Saturday, October 17, 2009

Travelogue: Hospitality Hostages, Part 1

We are definitely Lonely Planet travelers.  Not only do these handy books fit our travel budget, they now have downloaded-able chapters that fit our three trunks a piece lifestyle.  So, when the Azerbaijan chapter of the Lonely Planet Caucasus guide recommended Sheki, Azerbaijan as a "must see," we decided we must see it!

Our trip to Sheki began better than planned.  Our taxi driver not only drove us to the airport, he escorted us into the MASSIVE bus station to help us find our bus.  We would have been hopelessly lost in a sea of cyrillic signs and long, empty corridors if it hadn't been for his help, and he didn't even overcharge us.  Without any English, we were able to gather from him that he suggested a mashtruka over a bus.  A mashtruka is a big van crammed full of people.  They are usually faster than buses, however a bus is on a schedule and a mashtruka leaves when full.  We were told to get in the back of the van, the most undesirable seats.  I mimed car sickness to the driver and he let us move up.

At about 9:30 we were on the road, bumping along the very unpaved way outside of Baku.  According to our LP guide, a mashtruka trip to Sheki should take around 7 hours.  At this rate we'd be there by 4:30.  Our first little hiccup was around 10:00 when the van pulled over and one of the three guys in front hopped out and started pouring water on the engine.  At 10:30 the van was pointing back towards Baku and was no longer moving.  Oh, and Azerbaijan has a striking resemblance to Eastern Washington or Western Texas or, well, Kabul as soon as you get out of Baku.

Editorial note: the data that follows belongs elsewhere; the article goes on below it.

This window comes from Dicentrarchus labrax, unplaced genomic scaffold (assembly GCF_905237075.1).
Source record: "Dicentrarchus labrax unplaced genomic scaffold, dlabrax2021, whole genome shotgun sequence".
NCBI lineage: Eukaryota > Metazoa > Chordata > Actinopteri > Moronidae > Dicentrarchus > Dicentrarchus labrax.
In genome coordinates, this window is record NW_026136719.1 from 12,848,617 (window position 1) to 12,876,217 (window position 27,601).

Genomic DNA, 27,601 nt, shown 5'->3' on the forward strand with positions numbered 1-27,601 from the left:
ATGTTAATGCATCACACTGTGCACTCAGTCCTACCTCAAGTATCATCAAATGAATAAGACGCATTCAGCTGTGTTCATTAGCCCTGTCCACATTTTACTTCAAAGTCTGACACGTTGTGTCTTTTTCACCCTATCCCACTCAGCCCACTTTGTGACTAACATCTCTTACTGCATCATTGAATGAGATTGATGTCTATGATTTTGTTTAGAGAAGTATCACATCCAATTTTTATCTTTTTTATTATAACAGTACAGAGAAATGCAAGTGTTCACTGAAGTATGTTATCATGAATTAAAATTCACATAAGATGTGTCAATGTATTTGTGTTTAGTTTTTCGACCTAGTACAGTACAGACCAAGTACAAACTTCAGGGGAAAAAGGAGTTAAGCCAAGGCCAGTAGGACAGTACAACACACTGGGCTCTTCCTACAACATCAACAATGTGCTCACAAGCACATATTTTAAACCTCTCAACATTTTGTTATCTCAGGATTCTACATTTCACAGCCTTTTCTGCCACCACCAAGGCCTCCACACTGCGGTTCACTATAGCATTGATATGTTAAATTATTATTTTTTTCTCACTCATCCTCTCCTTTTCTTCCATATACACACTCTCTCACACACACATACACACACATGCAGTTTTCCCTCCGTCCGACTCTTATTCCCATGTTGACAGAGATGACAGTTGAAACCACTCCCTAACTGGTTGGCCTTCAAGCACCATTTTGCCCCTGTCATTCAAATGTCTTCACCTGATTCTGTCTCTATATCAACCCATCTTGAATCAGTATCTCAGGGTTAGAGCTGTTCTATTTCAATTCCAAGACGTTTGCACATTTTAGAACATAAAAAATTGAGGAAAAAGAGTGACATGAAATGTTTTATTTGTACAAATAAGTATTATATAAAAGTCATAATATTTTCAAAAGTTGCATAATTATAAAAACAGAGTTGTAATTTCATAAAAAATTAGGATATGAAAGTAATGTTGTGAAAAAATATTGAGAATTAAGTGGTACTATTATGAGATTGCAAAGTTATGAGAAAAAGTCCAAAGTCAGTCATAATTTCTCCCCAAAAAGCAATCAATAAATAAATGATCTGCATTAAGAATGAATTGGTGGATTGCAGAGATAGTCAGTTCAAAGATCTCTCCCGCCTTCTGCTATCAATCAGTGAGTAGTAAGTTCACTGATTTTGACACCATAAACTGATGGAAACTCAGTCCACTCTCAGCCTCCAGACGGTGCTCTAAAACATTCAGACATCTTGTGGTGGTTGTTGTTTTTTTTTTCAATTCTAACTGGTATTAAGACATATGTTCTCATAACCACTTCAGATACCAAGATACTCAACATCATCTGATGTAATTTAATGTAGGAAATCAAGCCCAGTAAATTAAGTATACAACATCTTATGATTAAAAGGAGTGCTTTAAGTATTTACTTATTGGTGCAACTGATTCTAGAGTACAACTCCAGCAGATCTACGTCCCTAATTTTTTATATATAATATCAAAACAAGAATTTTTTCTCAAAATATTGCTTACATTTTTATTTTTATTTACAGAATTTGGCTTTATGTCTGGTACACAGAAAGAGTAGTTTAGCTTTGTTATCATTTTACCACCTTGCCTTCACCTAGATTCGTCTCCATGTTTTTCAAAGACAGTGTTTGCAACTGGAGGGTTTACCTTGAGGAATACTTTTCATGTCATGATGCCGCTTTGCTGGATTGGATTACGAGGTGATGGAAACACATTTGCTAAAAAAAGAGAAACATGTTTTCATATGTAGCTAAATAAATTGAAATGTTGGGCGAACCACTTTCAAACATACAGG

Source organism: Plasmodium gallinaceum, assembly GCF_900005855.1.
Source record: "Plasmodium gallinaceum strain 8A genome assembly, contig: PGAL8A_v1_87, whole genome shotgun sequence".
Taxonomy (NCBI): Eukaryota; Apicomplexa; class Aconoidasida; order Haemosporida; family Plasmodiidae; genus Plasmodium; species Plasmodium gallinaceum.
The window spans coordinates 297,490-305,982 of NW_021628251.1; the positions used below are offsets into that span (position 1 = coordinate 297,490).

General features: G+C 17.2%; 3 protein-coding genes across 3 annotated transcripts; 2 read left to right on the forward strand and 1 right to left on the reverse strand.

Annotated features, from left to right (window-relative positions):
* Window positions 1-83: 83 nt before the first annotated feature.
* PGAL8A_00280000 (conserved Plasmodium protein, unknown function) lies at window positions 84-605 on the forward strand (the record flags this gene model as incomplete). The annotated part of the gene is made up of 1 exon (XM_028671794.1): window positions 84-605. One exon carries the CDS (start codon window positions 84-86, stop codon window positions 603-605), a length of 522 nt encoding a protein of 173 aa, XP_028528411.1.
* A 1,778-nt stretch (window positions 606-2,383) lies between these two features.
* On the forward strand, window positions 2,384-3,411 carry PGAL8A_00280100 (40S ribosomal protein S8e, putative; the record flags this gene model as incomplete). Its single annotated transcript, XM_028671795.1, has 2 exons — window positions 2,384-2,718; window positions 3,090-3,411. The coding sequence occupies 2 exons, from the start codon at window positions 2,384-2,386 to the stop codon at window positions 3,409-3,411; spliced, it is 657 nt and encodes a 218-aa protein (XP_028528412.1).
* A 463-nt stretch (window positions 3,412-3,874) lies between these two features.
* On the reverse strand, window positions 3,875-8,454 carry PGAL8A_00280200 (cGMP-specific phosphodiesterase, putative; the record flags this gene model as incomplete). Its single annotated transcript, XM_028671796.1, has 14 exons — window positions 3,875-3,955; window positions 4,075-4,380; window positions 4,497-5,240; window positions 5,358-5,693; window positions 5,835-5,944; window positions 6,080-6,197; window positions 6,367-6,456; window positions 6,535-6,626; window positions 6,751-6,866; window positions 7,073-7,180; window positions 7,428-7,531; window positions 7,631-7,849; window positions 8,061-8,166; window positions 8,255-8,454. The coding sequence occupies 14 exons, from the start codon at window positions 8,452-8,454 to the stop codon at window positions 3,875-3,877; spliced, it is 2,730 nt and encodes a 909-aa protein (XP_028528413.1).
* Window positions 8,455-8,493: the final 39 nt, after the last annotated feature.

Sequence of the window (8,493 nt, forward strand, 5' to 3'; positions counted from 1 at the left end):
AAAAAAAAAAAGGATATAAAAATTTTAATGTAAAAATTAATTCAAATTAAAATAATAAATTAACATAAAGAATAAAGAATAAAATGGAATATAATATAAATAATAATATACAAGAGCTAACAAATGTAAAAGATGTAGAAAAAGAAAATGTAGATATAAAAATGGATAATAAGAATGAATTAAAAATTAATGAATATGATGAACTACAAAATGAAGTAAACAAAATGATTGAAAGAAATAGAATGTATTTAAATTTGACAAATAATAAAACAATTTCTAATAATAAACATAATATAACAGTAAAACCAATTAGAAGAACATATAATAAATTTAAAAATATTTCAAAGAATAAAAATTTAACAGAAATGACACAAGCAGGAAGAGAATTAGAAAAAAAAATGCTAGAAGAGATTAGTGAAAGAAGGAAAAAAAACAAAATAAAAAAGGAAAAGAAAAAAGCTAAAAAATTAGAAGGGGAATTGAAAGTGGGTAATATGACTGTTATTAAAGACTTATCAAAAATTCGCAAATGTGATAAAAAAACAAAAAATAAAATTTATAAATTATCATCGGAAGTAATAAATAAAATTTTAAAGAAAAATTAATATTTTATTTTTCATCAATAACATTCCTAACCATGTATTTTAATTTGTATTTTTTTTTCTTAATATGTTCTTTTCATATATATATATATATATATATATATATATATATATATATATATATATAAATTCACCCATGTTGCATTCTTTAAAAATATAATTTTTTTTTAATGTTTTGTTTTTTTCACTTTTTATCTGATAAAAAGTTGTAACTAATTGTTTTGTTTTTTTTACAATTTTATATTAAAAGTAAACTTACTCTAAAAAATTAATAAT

From Hospitality Hostages

So here we are in the middle of the desert, no one speaks a lick of English, we don't speak a lick of Azeri, and we have no idea what Plan B would be.  After about an hour of looking at a bunch of men staring at a very overheated engine, Joey and I made a pact that if nothing had happened by 12:00 we would cross the street and stick our thumbs in the air.  The Hawk has been lobbying for an IPhone since the things came out.  This moment is his strongest argument to date: In order to look at our PDF pages from Lonely Planet to see what towns were in route to Sheki, he had to pull our MacBook Pro out of our luggage, wait for it to turn on and load, and write the names of the towns on his hand.  Yes, I get it, an IPhone fits in the palm of your hand negating the need to copy down names of cities extracted from your laptop in the middle of nowhere in Azerbaijan.  It might have been useful to see what LP said about hitchhiking in Azerbaijan too, because after an hour and half of this:

From Hospitality Hostages

We crossed the street and stuck our thumbs up in the air.

Stay tuned for Part 2.

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